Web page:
2  
Reply Sun 17 Mar, 2013 03:27 pm
@Kolyo,
Kolyo wrote:

ehBeth wrote:

Is there a difference in the impact if you label yourself or others stick a label on you?


Not if you agree with the label others stick on you. Most of the time, though, I don't.


Holy crap yes there's a difference.

At one point a former boss (who knew little about the real me) labeled me a "cat person" and apparently let several other people know that's who I was. Within a year I had to donate to Goodwill an entire box of cat bookmarks, cat artwork, some clothes with cats on them, and best (worst) of all a jewelry box (never mind I wear little jewelry) with some frickin kittens or something all over it.

The label didn't make me a (insert label of choice) and it doesn't change the person I know myself to be, but it does effect interactions with others, because it takes them farther away from understanding each other for who we really are.

IRFRANK
 
  1  
Reply Sun 17 Mar, 2013 06:50 pm
@dalehileman,
I didn't realize we were talking about pig torture. Of course, I see no value in that. And yes, I do see myself as higher on the food chain. I'm not sure how we got to his point with me trying to place value on working to benefit others.
0 Replies
 
IRFRANK
 
  2  
Reply Sun 17 Mar, 2013 06:52 pm
@Frank Apisa,
Fine, and if it results in benefit, what's wrong with that? Being good has benefits, what a concept.
MattDavis
 
  1  
Reply Sun 17 Mar, 2013 07:25 pm
@ehBeth,
Quote:
there is no possibility to communicate without acceptance of others at face value?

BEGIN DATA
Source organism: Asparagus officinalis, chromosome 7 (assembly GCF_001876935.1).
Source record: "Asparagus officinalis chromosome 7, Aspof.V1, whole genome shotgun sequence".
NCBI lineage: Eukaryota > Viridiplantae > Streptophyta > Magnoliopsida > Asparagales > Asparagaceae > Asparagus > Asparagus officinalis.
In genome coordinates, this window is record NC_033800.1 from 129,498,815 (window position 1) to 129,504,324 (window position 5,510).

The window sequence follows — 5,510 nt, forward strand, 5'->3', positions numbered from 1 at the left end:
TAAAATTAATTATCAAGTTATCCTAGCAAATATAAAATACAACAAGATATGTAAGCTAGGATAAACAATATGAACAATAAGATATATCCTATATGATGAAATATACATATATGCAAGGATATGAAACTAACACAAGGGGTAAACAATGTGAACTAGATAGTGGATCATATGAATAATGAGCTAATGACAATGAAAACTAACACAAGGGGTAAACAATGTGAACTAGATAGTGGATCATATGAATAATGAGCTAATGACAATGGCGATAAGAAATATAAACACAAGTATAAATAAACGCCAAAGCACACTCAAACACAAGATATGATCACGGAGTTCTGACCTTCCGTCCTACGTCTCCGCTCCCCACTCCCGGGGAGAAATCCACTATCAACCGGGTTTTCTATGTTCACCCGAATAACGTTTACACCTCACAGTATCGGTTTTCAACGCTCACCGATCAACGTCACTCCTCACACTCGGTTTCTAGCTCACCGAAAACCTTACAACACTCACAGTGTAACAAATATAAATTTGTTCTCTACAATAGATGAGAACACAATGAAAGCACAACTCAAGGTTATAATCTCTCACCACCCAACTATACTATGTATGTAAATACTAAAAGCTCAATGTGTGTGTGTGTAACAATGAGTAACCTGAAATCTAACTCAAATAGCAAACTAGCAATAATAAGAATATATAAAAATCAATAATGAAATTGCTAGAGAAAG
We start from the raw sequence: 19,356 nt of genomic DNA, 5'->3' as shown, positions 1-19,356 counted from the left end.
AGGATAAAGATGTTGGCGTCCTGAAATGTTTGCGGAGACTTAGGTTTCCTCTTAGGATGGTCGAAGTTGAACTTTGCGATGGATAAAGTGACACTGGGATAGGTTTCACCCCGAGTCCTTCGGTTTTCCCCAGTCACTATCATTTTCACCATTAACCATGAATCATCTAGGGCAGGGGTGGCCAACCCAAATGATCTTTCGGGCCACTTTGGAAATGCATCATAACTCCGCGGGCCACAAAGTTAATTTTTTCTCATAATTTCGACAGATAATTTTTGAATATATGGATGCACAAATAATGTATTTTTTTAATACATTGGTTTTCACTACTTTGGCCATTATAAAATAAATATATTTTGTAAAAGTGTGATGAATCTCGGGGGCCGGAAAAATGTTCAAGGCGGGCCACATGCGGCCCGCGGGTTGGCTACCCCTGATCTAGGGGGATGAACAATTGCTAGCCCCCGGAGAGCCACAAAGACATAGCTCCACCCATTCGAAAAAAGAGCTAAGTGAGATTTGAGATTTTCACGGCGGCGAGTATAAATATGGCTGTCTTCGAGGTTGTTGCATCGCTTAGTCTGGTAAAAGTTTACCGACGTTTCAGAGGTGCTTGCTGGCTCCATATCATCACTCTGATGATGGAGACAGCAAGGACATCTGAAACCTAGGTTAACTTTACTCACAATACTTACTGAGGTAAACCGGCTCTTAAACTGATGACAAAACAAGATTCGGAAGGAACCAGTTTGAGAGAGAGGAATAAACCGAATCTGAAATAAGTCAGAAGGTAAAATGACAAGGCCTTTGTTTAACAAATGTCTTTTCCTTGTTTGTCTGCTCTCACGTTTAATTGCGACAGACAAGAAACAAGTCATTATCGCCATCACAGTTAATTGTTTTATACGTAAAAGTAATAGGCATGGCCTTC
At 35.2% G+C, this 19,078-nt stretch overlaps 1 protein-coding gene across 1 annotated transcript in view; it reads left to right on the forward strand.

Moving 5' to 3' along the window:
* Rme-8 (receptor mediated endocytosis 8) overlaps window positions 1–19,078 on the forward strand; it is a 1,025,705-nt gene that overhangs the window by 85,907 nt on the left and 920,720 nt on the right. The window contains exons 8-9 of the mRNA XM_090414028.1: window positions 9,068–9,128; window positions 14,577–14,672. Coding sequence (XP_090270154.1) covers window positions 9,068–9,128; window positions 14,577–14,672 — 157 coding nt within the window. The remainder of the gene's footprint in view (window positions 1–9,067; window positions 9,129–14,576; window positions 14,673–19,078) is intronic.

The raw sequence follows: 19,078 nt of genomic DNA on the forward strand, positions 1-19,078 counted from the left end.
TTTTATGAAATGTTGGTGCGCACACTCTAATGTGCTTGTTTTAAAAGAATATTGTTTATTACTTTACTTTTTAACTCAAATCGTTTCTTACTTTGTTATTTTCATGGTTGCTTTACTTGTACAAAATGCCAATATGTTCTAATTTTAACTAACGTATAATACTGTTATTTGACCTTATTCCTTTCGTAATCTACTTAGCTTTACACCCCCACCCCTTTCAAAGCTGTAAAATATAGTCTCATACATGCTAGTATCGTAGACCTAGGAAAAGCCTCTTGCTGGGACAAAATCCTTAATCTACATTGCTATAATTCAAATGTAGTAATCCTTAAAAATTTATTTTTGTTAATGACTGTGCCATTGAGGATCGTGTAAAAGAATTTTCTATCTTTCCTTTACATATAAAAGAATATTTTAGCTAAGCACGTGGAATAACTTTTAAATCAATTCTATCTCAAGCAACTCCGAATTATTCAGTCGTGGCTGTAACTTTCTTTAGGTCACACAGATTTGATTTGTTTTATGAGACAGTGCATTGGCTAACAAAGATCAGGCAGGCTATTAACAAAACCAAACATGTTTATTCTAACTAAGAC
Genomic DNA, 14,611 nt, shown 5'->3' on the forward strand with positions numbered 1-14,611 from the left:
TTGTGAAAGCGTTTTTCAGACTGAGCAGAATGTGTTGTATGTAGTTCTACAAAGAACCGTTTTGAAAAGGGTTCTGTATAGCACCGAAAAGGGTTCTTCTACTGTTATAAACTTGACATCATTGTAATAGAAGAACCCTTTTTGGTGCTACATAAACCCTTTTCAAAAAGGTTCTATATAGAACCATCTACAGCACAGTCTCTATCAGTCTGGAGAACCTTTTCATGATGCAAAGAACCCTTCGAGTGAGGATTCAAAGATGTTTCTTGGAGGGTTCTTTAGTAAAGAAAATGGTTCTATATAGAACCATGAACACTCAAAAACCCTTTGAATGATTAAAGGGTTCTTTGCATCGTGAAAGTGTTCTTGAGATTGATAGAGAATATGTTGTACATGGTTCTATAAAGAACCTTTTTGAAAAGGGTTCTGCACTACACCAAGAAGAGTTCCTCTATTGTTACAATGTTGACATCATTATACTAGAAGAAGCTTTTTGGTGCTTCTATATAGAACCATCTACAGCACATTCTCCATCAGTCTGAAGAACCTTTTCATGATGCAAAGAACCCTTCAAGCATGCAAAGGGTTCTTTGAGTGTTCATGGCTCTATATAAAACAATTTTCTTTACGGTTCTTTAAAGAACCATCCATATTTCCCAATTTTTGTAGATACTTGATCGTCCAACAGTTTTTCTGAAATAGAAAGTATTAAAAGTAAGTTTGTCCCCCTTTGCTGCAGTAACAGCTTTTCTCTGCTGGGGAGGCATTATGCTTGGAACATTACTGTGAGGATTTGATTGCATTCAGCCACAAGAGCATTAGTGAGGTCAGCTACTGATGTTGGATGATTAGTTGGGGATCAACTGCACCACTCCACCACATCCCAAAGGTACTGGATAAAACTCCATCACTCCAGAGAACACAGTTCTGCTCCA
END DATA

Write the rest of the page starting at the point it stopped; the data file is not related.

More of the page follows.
seems odd

Perhaps I'm not communicating well.
My intended message was that communicating requires labels in the sense that all words are labels. A word is a label for some "thing", that thing may be an object or a characteristic or even something more abstract.
The meaning of a word is defined by the community.
You and I probably agree the word "red" means this color: ####
We might not agree what the word "Christian" means, however.
Perhaps I define it as someone who 'accepts Jesus as their personal lord and savior'.
Perhaps you define it as someone who 'follows the teachings of Jesus'.
Someone else might define it as someone who 'was baptized into the Church'.
There are many other possible definitions of course.
The point being that there are communication problems, if labels do not have an agreed upon meaning. I might be chunking together people in the Christian label ignoring perhaps significant differences.
MattDavis
 
  1  
Reply Sun 17 Mar, 2013 07:40 pm
@IRFRANK,
Yes I think anarchy would be a good term. Greater connectedness tends toward more anarchic structures in a community. For instance A2K, or Wikipedia.
IRFrank wrote:
I would agree that individual responsibility should be a higher priority, but we usually only apply that term to others.